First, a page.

Category Archives: Circus

Circus! Circus! My trip to Circ Raluy

Nunca imaginé que pudiera existir un circo así.

Thus was the reaction of Joan Brossa, the Catalan visual poet, on seeing Circ RaluyI never imagined there could be a circus like this. Brossa was no stranger to the theater arts, but the Circ Raluy made a deep impression.

Last week I shared pictures I took from my visit to Circ Raluy in February. I was lucky enough to attend the opening day of their run in my hometown, Tarragona.

Circ Raluy is not your usual circus

Just getting started. Juggler Dustin Huesca.
Just getting started. Juggler Dustin Huesca.

Wait, wait: what IS the usual circus? Circus involves a big top (often, but not always), performers carrying out acts of daring and skill, clowns that make you laugh, music and (sometimes, but increasingly less) trained animals also performing acts of skill.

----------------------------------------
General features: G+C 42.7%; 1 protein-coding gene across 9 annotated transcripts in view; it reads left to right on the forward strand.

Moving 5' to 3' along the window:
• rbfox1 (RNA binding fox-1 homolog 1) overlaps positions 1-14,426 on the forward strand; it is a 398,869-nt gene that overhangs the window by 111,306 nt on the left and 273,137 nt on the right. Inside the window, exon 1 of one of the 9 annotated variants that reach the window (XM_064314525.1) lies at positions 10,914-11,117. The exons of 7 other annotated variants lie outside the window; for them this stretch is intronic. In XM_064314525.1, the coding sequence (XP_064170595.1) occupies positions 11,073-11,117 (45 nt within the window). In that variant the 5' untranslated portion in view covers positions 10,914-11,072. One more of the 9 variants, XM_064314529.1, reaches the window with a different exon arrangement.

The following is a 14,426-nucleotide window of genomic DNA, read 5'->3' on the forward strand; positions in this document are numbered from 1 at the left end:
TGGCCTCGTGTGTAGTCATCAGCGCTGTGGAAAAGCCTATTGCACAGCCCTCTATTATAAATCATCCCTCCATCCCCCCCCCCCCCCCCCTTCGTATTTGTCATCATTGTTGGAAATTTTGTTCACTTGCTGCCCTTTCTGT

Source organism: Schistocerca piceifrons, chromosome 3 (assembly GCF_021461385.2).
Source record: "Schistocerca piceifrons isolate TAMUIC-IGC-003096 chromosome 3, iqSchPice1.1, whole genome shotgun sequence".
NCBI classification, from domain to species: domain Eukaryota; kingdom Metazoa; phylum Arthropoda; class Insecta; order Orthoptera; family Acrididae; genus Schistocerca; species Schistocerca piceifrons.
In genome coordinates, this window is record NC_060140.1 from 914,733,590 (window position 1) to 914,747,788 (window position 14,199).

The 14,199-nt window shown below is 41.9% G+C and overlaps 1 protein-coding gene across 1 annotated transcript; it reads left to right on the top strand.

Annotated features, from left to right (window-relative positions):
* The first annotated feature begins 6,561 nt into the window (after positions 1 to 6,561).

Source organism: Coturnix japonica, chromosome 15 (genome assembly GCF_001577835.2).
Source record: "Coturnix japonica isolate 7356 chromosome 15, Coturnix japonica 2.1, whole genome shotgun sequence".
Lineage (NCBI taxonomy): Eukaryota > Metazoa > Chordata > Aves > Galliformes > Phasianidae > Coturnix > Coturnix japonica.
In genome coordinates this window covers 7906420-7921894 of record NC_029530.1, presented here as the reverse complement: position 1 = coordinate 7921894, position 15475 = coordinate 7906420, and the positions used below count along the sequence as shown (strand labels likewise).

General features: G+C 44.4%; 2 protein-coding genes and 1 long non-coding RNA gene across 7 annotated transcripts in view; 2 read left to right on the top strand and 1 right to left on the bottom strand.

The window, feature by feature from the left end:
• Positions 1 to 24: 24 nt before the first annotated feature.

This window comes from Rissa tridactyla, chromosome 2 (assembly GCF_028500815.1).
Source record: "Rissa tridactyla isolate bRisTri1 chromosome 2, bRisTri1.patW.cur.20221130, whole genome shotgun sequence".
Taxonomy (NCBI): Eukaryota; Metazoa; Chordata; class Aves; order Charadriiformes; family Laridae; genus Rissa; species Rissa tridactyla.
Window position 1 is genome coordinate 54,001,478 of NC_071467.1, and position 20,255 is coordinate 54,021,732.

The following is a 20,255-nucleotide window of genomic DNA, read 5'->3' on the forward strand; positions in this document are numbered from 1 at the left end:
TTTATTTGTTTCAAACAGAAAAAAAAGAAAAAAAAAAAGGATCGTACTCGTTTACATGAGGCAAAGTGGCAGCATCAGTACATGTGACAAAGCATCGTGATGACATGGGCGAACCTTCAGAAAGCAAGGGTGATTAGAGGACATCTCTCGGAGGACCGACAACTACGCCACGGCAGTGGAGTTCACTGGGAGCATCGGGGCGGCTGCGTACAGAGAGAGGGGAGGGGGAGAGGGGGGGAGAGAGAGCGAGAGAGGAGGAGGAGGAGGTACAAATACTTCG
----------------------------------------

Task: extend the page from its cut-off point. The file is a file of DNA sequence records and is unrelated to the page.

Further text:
Circ Raluy has most of those things. But, if there’s one thing I’ve learned having gone to three circuses in the last year: no circus can be defined by the sum of its components.

So what’s special about Circ Raluy?

It recognizes a lineage, a tradition of beauty, craft, and showmanship

Most “traditional” circuses do this implicitly, in their costumes, in the choice of recognizable acts, in the music, in the venue.

One of the refurbished antique circus caravans.
One of the refurbished antique circus caravans.

But Circ Raluy takes it further. The Raluy family collects caravans and carriages, which they not only restore painstakingly and faithfully, but they use them to live in, traveling slowly from city to city.